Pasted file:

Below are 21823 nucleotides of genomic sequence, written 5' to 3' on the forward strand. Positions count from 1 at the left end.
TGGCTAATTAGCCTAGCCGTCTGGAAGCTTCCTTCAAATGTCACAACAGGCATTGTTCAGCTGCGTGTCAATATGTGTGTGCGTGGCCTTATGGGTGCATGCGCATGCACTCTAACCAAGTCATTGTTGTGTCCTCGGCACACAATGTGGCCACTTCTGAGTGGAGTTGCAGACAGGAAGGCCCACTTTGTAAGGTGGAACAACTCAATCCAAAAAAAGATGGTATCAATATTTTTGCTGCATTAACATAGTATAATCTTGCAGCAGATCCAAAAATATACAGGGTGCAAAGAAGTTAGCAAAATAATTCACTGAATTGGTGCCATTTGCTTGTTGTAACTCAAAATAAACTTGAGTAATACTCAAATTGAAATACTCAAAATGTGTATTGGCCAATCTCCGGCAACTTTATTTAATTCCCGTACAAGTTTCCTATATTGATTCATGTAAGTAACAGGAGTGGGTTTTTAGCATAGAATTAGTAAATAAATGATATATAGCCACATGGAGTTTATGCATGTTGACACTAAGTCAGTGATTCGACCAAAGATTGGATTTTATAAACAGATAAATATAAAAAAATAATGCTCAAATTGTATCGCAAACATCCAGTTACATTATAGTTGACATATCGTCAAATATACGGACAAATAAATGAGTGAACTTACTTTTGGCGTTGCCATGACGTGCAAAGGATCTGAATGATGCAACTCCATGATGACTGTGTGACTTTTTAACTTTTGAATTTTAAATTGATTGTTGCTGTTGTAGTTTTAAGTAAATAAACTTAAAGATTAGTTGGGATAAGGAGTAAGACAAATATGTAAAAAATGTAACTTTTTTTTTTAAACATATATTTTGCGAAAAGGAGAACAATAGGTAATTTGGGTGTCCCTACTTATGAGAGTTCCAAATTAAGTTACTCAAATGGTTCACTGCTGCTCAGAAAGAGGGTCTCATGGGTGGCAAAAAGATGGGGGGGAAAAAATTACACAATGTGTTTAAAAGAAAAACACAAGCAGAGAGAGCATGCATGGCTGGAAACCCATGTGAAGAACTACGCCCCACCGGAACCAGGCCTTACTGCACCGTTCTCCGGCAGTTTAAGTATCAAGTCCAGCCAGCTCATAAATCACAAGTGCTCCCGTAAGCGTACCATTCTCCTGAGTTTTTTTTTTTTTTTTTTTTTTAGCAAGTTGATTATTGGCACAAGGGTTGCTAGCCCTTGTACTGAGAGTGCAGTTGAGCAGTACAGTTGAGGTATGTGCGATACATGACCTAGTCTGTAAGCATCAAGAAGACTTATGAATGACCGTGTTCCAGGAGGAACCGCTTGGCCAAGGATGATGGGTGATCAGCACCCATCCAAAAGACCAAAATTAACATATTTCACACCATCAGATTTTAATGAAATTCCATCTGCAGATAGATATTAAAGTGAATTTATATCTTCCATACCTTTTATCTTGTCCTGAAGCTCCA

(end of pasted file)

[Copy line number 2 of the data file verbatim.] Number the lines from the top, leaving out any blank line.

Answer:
TGGCTAATTAGCCTAGCCGTCTGGAAGCTTCCTTCAAATGTCACAACAGGCATTGTTCAGCTGCGTGTCAATATGTGTGTGCGTGGCCTTATGGGTGCATGCGCATGCACTCTAACCAAGTCATTGTTGTGTCCTCGGCACACAATGTGGCCACTTCTGAGTGGAGTTGCAGACAGGAAGGCCCACTTTGTAAGGTGGAACAACTCAATCCAAAAAAAGATGGTATCAATATTTTTGCTGCATTAACATAGTATAATCTTGCAGCAGATCCAAAAATATACAGGGTGCAAAGAAGTTAGCAAAATAATTCACTGAATTGGTGCCATTTGCTTGTTGTAACTCAAAATAAACTTGAGTAATACTCAAATTGAAATACTCAAAATGTGTATTGGCCAATCTCCGGCAACTTTATTTAATTCCCGTACAAGTTTCCTATATTGATTCATGTAAGTAACAGGAGTGGGTTTTTAGCATAGAATTAGTAAATAAATGATATATAGCCACATGGAGTTTATGCATGTTGACACTAAGTCAGTGATTCGACCAAAGATTGGATTTTATAAACAGATAAATATAAAAAAATAATGCTCAAATTGTATCGCAAACATCCAGTTACATTATAGTTGACATATCGTCAAATATACGGACAAATAAATGAGTGAACTTACTTTTGGCGTTGCCATGACGTGCAAAGGATCTGAATGATGCAACTCCATGATGACTGTGTGACTTTTTAACTTTTGAATTTTAAATTGATTGTTGCTGTTGTAGTTTTAAGTAAATAAACTTAAAGATTAGTTGGGATAAGGAGTAAGACAAATATGTAAAAAATGTAACTTTTTTTTTTAAACATATATTTTGCGAAAAGGAGAACAATAGGTAATTTGGGTGTCCCTACTTATGAGAGTTCCAAATTAAGTTACTCAAATGGTTCACTGCTGCTCAGAAAGAGGGTCTCATGGGTGGCAAAAAGATGGGGGGGAAAAAATTACACAATGTGTTTAAAAGAAAAACACAAGCAGAGAGAGCATGCATGGCTGGAAACCCATGTGAAGAACTACGCCCCACCGGAACCAGGCCTTACTGCACCGTTCTCCGGCAGTTTAAGTATCAAGTCCAGCCAGCTCATAAATCACAAGTGCTCCCGTAAGCGTACCATTCTCCTGAGTTTTTTTTTTTTTTTTTTTTTTAGCAAGTTGATTATTGGCACAAGGGTTGCTAGCCCTTGTACTGAGAGTGCAGTTGAGCAGTACAGTTGAGGTATGTGCGATACATGACCTAGTCTGTAAGCATCAAGAAGACTTATGAATGACCGTGTTCCAGGAGGAACCGCTTGGCCAAGGATGATGGGTGATCAGCACCCATCCAAAAGACCAAAATTAACATATTTCACACCATCAGATTTTAATGAAATTCCATCTGCAGATAGATATTAAAGTGAATTTATATCTTCCATACCTTTTATCTTGTCCTGAAGCTCCA